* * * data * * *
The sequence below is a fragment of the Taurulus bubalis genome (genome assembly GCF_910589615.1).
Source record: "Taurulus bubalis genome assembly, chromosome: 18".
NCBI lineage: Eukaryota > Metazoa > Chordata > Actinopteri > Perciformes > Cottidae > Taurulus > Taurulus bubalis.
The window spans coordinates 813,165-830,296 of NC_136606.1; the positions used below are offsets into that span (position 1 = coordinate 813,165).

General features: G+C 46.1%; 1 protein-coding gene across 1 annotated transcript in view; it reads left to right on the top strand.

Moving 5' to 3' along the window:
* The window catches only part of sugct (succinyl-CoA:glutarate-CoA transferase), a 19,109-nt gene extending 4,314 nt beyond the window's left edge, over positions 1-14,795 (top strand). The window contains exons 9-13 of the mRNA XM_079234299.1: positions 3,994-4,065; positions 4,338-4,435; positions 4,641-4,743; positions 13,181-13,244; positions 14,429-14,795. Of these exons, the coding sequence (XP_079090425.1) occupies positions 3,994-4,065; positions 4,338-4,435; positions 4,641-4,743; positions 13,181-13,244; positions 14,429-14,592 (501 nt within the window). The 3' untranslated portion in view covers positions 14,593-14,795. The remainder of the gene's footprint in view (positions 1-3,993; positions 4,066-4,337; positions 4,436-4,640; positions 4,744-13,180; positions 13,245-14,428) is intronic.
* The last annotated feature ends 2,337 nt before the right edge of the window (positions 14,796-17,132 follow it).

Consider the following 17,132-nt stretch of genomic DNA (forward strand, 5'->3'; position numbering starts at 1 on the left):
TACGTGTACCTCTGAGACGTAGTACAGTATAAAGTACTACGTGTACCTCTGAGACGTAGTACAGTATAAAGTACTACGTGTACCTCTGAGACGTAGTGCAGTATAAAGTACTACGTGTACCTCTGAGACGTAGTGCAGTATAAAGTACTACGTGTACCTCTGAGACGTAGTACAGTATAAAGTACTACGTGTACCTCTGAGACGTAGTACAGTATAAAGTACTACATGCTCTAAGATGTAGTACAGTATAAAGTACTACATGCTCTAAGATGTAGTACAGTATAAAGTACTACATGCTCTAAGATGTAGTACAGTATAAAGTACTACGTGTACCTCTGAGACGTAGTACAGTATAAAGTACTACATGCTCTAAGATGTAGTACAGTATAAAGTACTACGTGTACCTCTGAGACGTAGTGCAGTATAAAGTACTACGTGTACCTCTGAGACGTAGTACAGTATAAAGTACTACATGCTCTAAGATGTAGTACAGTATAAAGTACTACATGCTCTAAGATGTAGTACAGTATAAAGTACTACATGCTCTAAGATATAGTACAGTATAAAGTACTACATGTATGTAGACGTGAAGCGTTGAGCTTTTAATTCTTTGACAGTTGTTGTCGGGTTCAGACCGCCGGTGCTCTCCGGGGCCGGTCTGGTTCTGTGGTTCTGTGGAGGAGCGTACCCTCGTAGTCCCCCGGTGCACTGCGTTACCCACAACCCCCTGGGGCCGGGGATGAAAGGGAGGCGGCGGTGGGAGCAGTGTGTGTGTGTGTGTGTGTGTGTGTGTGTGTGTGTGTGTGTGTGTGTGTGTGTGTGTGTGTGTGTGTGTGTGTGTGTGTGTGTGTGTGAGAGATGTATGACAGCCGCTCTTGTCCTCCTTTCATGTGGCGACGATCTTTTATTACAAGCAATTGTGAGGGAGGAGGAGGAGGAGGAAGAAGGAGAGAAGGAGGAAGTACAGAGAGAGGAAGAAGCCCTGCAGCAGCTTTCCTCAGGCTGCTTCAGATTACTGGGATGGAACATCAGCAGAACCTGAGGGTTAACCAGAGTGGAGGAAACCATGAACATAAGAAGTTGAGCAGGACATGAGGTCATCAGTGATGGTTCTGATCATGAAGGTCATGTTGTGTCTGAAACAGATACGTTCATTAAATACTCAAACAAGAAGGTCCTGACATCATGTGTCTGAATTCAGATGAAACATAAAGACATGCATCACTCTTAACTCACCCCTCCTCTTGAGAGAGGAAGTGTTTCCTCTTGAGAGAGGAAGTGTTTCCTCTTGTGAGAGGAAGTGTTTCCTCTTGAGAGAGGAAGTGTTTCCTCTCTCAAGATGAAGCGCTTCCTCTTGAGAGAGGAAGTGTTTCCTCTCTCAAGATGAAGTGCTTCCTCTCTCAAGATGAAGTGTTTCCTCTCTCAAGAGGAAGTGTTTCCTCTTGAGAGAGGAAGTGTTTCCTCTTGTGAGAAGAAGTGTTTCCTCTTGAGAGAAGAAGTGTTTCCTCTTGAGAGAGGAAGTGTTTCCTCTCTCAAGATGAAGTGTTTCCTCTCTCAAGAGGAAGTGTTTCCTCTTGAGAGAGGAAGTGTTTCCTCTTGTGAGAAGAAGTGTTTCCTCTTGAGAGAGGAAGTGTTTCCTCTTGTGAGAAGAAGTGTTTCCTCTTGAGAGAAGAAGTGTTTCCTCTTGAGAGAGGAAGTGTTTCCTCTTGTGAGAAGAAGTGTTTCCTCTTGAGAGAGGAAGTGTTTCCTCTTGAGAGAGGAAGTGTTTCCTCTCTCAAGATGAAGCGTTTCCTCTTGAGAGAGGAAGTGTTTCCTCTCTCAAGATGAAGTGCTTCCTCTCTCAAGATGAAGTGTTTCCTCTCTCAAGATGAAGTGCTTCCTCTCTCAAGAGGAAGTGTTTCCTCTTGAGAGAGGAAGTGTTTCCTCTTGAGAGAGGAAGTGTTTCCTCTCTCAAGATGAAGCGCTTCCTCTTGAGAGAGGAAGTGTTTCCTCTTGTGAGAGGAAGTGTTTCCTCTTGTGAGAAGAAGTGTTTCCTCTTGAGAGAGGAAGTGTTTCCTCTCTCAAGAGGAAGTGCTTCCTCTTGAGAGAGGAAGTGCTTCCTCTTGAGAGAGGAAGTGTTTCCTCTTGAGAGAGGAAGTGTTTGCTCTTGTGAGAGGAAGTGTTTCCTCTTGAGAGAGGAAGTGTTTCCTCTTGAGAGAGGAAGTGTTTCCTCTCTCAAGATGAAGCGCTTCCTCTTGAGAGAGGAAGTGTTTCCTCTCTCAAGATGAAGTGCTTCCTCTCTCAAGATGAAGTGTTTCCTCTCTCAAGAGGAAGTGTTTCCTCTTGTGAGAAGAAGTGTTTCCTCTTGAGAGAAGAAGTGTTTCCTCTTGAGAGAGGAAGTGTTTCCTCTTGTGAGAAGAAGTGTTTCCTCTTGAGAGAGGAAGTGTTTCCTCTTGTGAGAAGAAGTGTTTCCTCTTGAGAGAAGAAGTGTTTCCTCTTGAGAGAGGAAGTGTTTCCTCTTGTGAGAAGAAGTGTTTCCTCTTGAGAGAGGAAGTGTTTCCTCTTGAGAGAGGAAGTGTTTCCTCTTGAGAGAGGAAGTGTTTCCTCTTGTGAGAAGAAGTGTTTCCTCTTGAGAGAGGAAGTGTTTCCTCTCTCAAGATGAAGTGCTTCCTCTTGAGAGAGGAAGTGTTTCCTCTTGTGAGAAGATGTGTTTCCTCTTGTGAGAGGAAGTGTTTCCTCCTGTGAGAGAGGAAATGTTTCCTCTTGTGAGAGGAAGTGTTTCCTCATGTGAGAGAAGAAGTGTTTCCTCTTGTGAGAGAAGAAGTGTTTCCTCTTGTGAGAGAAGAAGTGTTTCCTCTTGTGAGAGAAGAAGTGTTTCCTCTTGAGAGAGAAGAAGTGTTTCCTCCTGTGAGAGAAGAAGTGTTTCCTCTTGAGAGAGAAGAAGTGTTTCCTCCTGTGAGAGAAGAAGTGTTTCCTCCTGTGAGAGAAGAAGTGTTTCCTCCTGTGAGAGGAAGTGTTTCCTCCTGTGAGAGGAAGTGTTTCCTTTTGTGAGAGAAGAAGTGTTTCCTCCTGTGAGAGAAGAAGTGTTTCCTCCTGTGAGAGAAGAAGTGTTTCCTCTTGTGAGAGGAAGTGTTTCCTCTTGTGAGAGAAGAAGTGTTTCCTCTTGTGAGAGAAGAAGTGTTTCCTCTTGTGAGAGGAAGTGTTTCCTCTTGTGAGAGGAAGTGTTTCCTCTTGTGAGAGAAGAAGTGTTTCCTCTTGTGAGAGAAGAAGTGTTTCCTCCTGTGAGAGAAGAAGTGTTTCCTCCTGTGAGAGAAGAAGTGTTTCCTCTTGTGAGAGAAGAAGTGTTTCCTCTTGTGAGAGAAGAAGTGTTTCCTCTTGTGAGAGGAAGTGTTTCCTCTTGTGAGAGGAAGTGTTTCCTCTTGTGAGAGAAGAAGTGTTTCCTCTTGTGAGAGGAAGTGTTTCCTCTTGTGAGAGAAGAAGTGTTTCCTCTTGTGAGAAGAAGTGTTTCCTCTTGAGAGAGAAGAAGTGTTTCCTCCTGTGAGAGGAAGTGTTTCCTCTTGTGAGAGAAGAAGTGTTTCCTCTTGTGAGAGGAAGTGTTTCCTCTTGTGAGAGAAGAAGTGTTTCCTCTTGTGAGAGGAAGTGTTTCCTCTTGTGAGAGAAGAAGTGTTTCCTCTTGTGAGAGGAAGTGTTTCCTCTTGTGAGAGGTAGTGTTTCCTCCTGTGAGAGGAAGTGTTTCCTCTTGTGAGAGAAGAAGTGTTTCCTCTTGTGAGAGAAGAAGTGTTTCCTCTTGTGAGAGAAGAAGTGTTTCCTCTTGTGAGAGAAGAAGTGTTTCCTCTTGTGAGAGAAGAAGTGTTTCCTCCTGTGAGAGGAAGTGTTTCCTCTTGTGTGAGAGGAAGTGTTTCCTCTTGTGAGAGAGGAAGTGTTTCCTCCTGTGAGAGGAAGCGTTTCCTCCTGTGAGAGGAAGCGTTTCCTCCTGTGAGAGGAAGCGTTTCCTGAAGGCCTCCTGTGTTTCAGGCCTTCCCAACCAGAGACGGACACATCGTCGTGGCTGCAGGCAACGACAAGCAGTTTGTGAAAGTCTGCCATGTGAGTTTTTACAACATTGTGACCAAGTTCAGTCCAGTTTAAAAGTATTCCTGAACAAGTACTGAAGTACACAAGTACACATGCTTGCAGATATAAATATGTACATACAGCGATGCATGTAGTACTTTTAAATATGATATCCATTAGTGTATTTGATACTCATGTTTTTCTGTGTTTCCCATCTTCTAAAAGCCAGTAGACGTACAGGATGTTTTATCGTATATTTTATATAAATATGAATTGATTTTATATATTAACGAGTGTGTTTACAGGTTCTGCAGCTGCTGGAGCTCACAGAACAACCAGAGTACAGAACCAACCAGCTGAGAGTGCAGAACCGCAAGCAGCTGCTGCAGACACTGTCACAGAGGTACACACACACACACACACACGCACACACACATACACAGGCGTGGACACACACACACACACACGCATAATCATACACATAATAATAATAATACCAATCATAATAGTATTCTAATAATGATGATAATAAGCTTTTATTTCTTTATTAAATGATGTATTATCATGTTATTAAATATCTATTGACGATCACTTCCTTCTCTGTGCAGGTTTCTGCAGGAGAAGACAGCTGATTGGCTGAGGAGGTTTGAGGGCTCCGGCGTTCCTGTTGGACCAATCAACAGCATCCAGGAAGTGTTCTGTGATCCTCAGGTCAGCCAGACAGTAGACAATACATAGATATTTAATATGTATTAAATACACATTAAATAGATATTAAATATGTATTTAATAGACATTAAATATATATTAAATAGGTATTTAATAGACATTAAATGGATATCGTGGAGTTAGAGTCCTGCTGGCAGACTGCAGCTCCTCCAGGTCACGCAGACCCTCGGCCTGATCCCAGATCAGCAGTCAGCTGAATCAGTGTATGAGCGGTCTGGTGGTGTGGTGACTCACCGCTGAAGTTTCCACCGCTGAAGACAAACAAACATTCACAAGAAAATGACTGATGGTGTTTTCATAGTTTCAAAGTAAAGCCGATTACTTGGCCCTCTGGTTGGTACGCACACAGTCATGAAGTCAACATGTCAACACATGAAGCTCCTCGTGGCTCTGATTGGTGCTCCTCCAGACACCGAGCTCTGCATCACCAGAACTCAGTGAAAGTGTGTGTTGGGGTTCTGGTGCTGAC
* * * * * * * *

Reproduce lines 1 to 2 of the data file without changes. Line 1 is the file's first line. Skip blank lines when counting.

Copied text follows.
The sequence below is a fragment of the Taurulus bubalis genome (genome assembly GCF_910589615.1).
Source record: "Taurulus bubalis genome assembly, chromosome: 18".